Nationalism was an ideology that interested me in our textbook, primarily because it’s one shared by nearly everyone in our world. It is a belief system where a given individual has a deep connection with their nation. It differs from, say patriotism (which many often confuse it with), because it resonates with a passion for one’s state or country based on a love for a homeland, as opposed to a love for that country’s particular actions. Nationalism’s origins can be said to relate to our innate desire to relate to the grouping that we were placed within upon birth. It’s a want to connect to place, and to have somewhere that one fits in and feels accepted. This ideology relies heavily upon symbols as well, such us state or nation flags, anthems, and holidays. It’s also a way for people with different ideologies within a given state or country to feel unity. For example, in America we have conservatives, libertarians, democrats, feminists and so on. But most people in our nation feel a since of pride and identification in being American. However, nationalism is also something that can be abused, and also taken too seriously. Nationalism can create an illusion that their country, race, religion(s), and way of life, are all superior to everyone else. Ideas like this can lead to nations massacring other nations that are deemed inferior, much like the case with the Nazis of WWII. That, in a nutshell, is nationalism.

The article I chose to analyze is called “Putin’s Popularity Rooted in Nationalism.” It was written by Daniel Schearf, and was published in Voice of America News. It focuses on Russia’s President, Vladimir Putin, and as the title suggests, it explains how nationalism is a powerful tool to gain the support of a nation. Schearf begins the article by explaining that although Russia’s economy is still in a state of decline, Putin’s popularity is regaining speed. The people of Russia feel a sense of pride, because “by standing up to the West, he has restored Russia’s status on the world stage.” (Schearf, 2014). Anti-Western regime is what drives a lot of the nationalism in Russia, and they believe they are superior. This is often the most common problem with nationalism though. This article illustrates that whether good or bad is intended, nationalism is a nearly unbeatable ideology in its capability to win over the majority of a given nation or state.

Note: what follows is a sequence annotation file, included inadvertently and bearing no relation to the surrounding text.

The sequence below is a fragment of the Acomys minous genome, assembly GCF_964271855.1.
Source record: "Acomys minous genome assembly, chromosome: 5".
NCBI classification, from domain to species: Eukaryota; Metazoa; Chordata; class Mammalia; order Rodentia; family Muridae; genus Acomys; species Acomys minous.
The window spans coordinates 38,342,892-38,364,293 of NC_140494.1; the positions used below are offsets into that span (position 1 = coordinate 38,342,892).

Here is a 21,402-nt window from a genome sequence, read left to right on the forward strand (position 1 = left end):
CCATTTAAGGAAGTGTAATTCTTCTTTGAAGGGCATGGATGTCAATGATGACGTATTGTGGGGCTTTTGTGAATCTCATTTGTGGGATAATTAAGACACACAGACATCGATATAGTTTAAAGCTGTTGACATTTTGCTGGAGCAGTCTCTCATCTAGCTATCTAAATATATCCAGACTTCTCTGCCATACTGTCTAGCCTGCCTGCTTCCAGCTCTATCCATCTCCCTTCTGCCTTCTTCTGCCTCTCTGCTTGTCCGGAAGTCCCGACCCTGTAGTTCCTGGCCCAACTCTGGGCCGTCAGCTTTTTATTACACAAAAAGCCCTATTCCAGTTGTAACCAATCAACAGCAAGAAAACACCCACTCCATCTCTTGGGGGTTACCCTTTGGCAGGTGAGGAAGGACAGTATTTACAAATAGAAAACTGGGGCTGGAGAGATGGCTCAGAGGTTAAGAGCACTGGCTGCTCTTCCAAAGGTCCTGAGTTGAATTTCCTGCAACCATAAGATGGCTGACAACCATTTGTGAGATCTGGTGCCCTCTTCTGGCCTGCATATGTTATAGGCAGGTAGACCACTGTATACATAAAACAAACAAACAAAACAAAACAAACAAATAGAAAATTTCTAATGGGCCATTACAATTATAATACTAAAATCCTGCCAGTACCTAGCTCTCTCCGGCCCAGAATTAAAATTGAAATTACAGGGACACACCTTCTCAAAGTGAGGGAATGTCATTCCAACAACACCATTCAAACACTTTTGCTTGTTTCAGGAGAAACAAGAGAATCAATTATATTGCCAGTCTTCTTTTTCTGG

Schearf, D. (2014, November 1). Putin’s Popularity Rooted in Nationalism. Retrieved February 12, 2015, from Voice of America News. Web.


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